What was the force upgrade process at Uber?

And 9 other mobile development and process questions answered from our Building Mobile Apps At Scale webinar with Gergely Orosz, Pooja Bhaumik, and Franz Busch.

Everyone who joined our Building Mobile Apps At Scale webinar will know how fascinating it was to hear, first of all, Gergely Orosz’s journey at Uber, and how Uber's mobile engineering team needed to respond to the challenges of scaling rapidly. And we were thrilled to follow that with an absorbing Q&A where Gergely was joined by Pooja Bhaumik and Franz Busch, who responded to a wide range of questions. 

This is the first part of a series of blogs summarizing that Q&A— both the questions answered on the night and those that there wasn’t time for. This first part focuses on questions surrounding app development and processes. Coming separately later, we’ll examine refactoring vs rebuilding (which was a big topic of interest), and engineering teams and culture.   

The answers for those questions answered on the night have been edited down and summarized to keep them relatively concise. If you prefer, you can watch back the full recording.

Today we’ll be answering:

  • Could you explain more about force update experience at Uber?
  • Is force upgrading recommended in favor of keeping multiple API versions in parallel?
  • What are the best practices for using feature flags?
  • Is Uber (or any other big) app able to disable a feature remotely? How do you go about that? That would avoid the problem of having old versions of an app still having that deprecated feature
  • Is Uber considering using a cross-platform framework, e.g. Flutter?
  • If you are building a new feature on an existing native mobile app, what criteria do you use to determine the best option: native code vs Flutter vs React Native?
  • We have an ongoing discussion around presentation layer design patterns in our organization (50+ devs per platform). At this scale, would your recommend a single design pattern for presentation layers (i.e. MVP, MVI, MVVM, Redux, etc…), or generate a “platform level” plugin architecture in which product teams can choose the most appropriate pattern for their feature rather than be forced to subscribe to a single pattern?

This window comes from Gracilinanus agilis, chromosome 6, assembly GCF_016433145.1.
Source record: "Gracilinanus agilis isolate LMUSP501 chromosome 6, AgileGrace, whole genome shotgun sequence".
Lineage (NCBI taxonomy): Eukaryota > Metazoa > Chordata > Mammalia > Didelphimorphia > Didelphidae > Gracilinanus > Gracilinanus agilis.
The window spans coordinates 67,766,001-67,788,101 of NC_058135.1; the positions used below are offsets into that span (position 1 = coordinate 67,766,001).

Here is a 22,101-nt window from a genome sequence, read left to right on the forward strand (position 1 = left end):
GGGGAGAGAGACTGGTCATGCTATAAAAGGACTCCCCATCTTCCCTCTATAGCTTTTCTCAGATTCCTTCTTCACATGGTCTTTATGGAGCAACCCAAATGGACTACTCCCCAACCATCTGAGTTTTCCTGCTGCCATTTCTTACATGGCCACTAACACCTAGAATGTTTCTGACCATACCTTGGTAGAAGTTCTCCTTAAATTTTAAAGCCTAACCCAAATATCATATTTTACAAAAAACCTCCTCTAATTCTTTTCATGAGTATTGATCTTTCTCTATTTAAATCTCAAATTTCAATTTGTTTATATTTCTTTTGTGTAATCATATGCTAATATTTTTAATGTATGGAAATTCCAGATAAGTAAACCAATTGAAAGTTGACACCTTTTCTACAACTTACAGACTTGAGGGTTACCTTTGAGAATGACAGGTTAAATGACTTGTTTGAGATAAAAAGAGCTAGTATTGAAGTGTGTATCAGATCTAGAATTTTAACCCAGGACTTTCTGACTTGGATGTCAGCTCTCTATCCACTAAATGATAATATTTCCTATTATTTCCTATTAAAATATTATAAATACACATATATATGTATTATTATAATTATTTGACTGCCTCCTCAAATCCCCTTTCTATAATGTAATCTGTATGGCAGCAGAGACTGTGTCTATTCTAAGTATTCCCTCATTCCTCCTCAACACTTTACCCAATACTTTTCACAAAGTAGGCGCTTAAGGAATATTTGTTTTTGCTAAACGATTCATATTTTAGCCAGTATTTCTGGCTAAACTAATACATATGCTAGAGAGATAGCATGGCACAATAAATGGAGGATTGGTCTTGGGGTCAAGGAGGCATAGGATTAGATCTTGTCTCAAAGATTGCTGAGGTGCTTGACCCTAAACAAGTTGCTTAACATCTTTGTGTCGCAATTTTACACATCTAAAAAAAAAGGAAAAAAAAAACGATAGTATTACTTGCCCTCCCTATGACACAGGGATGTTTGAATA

• Do you have learnings about how to test out new architectural patterns or spiking new technology to find out if they work for your app? And how do you evaluate it before you decide to adapt this architecture for the full app (in rewrite or step-by-step integration)?
  • At what stage did you decide to move away from xcodebuild to Bazel?
  • Can you cover the decisions/journey around the mapping engine you originally used and how that evolved?

Could you explain more about force update experience at Uber?

Gergely: “There are two parts to this. One of them is that you might have some sort of crazy bug in the binary that you want to fix. And you want to make sure that people are no longer using that old version (this is the more rare type, by the way). And if you have this and you don't have force upgrade, you're in trouble. 

So what you typically do is you release a version after a few weeks, you somehow tell people to upgrade. And for example, WhatsApp and Messenger do a really good job. If you open them, after a while they tell you they're just not going to start until you do an update, they have this rolling window, pretty much. Uber doesn't have this. 

The more common thing is that you want to retire backend APIs, because you don't want to support a bunch of stuff or you want to shut them down. If you forgot to ship a piece of code that can turn off like older versions, you're in deep trouble, because you can technically never turn that off. And the problem we had at Uber — we had force updates in place, we never tested it too much, but we never used it. Because every time when we were about to use it, the business looked at it and said like, ‘oh, there's still one and a half percent of our users using the older Uber app’ (which was before the rewrite) and this means, like, $100 million per year in revenue. And that's that's too much, we're not going to do that. And we were locked in this problem that we had too many valuable users. 

My suggestion to anyone is always have a window of certain months. Look at American Express and at all the banking apps — it's not a great experience, but it makes sure that you're going to be supported, because you have this testing problem of testing old apps. And then at Uber, even really old versions work surprisingly well. But it's a huge pain for the engineering team. We have to balance customers who don't update versus engineers.”